This is what the Sperm Bike looks like:

image

If you are wondering about how the steering works, I think this explains it.

Tuesday October 01 2013

Incoming ("A quote you may like") from Richard Carey, who gave a great talk at my home last Friday, at my latest Last Friday, about The English Radicals at the time of the Civil War:

Here’s a quote from Algernon Sidney’s ‘Discourses on Government’, which lost him his head but gained him the admiration of Jefferson and others. Somewhere into the second paragraph, you will know why I have sent this!

The book is a riposte to one by a fellow named Filmer who wrote in support of the Divine Right of Kings, a notion Sidney found odious and false.

So, Richard having already supplied me with this excellent SQotD, penned by John Lilburne, we now have this:

Implicit Faith belongs to Fools, and Truth is comprehended by examining Principles

Whilst Filmer’s business is to overthrow liberty and truth, he, in his passage, modestly professeth not to meddle with mysteries of state, or arcana imperii. He renounces those inquiries through an implicit faith, which never enter’d into the head of any but fools, and such, as through a carelessness of the point in question, acted as if they were so. This is the foundation of the papal power, and it can stand no longer than those that compose the Roman church can be persuaded to submit their consciences to the word of the priests, and esteem themselves discharged from the necessity of searching the Scriptures in order to know whether the things that are told them are true or false. This may shew whether our author or those of Geneva do best agree with the Roman doctrine: But his instance is yet more sottish than his profession. An implicit faith, says he, is given to the meanest artificer. I wonder by whom! Who will wear a shoe that hurts him, because the shoe-maker tells him ’tis well made? or who will live in a house that yields no defence against the extremities of weather, because the mason or carpenter assures him ’tis a very good house? Such as have reason, understanding, or common sense, will, and ought to make use of it in those things that concern themselves and their posterity, and suspect the words of such as are interested in deceiving or persuading them not to see with their own eyes, that they may be more easily deceived. This rule obliges us so far to search into matters of state, as to examine the original principles of government in general, and of our own in particular. We cannot distinguish truth from falsehood, right from wrong, or know what obedience we owe to the magistrate, or what we may justly expect from him, unless we know what he is, why he is, and by whom he is made to be what he is. These perhaps may be called mysteries of state, and some would persuade us they are to be esteemed arcana; but whosoever confesses himself to be ignorant of them, must acknowledge that he is incapable of giving any judgment upon things relating to the superstructure, and in so doing evidently shews to others, that they ought not at all to hearken to what he says.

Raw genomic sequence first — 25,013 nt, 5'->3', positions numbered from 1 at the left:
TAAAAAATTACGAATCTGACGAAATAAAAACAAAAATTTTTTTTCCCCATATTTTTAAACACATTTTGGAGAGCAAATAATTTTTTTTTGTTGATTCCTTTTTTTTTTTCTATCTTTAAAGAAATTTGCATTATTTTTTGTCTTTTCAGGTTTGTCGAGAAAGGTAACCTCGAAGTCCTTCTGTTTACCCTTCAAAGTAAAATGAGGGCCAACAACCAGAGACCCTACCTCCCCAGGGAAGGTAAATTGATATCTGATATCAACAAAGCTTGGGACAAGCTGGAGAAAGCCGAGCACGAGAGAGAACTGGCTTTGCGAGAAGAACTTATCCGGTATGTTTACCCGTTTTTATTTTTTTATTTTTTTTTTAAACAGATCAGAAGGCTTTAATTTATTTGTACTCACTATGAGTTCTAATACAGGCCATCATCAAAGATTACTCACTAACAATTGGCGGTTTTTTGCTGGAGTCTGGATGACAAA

His argument to prove this is more admirable. If an implicit faith, says he, is given to the meanest artificer in his craft, much more to a prince in the profound secrets of government. But where is the consequence? If I trust to the judgment of an artificer, or one of a more ingenuous profession, ’tis not because he is of it, but because I am persuaded he does well understand it, and that he will be faithful to me in things relating to his art. I do not send for Lower or Micklethwait when I am sick, nor ask the advice of Mainard or Jones in a suit of law, because the first are physicians, and the other lawyers; but because I think them wise, learned, diligent, and faithful, there being a multitude of others who go under the same name, whose opinion I would never ask. Therefore if any conclusion can be drawn from thence in favour of princes, it must be of such as have all the qualities of ability and integrity, that should create this confidence in me; or it must be proved that all princes, in as much as they are princes, have such qualities. No general conclusion can be drawn from the first case, because it must depend upon the circumstances, which ought to be particularly proved: And if the other be asserted, I desire to know whether Caligula, Claudius, Nero, Vitellius, Domitian, Commodus, Heliogabalus, and others not unlike to them, had those admirable endowments, upon which an implicit faith ought to have been grounded; how they came by them; and whether we have any promise from God, that all princes should forever excel in those virtues, or whether we by experience find that they do so. If they are or have been wanting in any, the whole falls to the ground; for no man enjoys as a prince that which is not common to all princes: And if every prince have not wisdom to understand these profound secrets, integrity to direct him, according to what he knows to be good, and a sufficient measure of industry and valour to protect me, he is not the artificer, to whom the implicit faith is due. His eyes are as subject to dazzle as my own. But ’tis a shame to insist on such a point as this. We see princes of all sorts; they are born as other men: The vilest flatterer dares not deny that they are wise or foolish, good or bad, valiant or cowardly like other men: and the crown doth neither bestow extraordinary qualities, ripen such as are found in princes sooner than in the meanest, nor preserve them from the decays of age, sickness, or other accidents, to which all men are subject: And if the greatest king in the world fall into them, he is as incapable of that mysterious knowledge, and his judgment is as little to be relied on, as that of the poorest peasant.